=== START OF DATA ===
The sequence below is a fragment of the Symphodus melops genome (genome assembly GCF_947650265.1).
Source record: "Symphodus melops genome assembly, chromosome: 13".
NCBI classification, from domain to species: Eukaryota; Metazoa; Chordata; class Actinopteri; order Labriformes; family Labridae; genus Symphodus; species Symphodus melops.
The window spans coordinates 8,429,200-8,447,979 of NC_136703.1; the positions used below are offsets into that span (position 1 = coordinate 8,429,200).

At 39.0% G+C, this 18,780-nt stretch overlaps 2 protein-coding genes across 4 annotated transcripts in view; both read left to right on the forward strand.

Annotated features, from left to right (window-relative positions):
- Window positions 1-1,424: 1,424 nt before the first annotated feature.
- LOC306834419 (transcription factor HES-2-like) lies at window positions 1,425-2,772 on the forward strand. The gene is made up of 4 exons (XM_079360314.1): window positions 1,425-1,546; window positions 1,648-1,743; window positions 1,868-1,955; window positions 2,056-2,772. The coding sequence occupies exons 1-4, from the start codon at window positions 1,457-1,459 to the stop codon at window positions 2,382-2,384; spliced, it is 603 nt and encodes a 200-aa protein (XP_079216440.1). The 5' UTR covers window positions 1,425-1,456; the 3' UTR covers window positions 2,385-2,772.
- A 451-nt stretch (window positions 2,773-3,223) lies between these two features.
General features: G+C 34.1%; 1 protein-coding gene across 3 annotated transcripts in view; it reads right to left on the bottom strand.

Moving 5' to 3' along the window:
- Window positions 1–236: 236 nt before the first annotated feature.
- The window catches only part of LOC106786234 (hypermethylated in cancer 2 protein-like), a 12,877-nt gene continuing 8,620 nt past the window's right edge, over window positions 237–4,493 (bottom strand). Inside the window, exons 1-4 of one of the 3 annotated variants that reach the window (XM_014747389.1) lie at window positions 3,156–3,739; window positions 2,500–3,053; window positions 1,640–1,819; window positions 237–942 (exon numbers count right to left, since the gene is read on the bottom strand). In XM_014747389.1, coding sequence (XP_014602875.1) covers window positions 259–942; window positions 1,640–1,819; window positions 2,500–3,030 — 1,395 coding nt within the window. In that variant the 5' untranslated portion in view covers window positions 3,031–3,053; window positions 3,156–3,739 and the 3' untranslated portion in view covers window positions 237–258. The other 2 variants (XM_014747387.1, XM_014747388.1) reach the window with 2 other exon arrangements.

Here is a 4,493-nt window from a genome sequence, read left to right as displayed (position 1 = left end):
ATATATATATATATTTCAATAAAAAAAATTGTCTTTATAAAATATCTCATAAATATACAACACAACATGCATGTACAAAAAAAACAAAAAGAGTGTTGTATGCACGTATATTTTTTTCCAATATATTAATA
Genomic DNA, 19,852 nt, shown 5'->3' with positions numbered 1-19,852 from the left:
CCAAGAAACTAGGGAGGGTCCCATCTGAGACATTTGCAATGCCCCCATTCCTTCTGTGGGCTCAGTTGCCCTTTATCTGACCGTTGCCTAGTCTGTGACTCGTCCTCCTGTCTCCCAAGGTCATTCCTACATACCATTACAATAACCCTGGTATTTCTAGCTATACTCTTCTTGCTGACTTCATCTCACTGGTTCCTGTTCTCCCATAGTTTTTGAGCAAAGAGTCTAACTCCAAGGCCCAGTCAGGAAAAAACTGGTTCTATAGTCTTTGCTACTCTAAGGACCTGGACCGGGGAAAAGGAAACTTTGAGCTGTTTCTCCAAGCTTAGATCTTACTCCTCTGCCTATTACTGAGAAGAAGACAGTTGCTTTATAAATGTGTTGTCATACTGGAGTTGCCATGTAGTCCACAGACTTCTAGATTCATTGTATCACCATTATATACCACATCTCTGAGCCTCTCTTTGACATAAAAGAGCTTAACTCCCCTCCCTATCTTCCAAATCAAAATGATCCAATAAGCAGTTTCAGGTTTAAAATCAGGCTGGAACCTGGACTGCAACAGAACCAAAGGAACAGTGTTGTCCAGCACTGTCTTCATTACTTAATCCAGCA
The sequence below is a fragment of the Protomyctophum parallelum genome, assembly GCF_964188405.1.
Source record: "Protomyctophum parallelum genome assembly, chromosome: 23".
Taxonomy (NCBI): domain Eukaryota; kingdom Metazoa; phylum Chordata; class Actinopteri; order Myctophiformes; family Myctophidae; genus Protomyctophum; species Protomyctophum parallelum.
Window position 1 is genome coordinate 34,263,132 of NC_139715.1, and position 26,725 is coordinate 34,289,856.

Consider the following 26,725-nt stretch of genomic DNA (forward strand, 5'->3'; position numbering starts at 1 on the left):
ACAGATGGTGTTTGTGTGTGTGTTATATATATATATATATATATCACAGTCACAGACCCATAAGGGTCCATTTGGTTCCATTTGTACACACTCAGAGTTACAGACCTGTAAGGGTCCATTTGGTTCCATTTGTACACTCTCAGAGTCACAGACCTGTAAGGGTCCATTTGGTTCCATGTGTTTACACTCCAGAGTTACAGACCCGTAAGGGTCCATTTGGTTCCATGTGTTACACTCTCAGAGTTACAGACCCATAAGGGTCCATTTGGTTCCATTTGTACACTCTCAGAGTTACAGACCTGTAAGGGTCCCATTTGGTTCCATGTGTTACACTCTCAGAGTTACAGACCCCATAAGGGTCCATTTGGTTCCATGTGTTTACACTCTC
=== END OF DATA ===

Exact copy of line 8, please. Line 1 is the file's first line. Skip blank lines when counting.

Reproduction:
- LOC306834419 (transcription factor HES-2-like) lies at window positions 1,425-2,772 on the forward strand. The gene is made up of 4 exons (XM_079360314.1): window positions 1,425-1,546; window positions 1,648-1,743; window positions 1,868-1,955; window positions 2,056-2,772. The coding sequence occupies exons 1-4, from the start codon at window positions 1,457-1,459 to the stop codon at window positions 2,382-2,384; spliced, it is 603 nt and encodes a 200-aa protein (XP_079216440.1). The 5' UTR covers window positions 1,425-1,456; the 3' UTR covers window positions 2,385-2,772.